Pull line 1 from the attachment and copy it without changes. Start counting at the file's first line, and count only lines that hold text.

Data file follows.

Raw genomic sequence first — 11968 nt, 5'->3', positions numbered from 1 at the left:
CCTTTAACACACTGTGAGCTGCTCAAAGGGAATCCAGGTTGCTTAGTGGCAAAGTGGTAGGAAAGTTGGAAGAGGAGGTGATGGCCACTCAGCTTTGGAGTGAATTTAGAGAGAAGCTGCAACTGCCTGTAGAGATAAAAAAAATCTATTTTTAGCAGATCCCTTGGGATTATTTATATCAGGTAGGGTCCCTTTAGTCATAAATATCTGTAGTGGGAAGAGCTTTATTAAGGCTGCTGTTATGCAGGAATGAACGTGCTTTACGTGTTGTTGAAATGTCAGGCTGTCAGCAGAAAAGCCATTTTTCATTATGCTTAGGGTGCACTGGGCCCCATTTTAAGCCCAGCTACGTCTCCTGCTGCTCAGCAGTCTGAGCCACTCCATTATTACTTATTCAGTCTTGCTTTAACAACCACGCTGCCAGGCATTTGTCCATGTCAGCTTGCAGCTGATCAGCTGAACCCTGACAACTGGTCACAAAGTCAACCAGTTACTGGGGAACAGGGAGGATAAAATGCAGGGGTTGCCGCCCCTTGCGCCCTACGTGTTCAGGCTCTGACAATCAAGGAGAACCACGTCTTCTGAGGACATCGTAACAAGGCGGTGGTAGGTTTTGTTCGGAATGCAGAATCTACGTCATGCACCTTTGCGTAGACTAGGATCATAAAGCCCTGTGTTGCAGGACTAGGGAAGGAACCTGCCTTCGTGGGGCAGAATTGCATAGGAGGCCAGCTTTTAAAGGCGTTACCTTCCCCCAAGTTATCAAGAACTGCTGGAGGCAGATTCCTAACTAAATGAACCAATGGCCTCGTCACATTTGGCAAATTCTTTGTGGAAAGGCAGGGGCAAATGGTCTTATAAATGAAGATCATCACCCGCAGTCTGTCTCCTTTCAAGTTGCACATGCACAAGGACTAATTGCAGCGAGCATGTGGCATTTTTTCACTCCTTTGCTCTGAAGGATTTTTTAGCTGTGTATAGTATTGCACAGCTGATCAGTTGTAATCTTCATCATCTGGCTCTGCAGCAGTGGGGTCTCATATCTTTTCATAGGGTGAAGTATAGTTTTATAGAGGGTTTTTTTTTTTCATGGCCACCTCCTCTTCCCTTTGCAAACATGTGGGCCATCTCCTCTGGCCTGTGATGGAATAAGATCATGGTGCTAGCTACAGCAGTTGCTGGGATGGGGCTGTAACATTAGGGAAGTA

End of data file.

Raw genomic sequence first — 11968 nt, 5'->3', positions numbered from 1 at the left: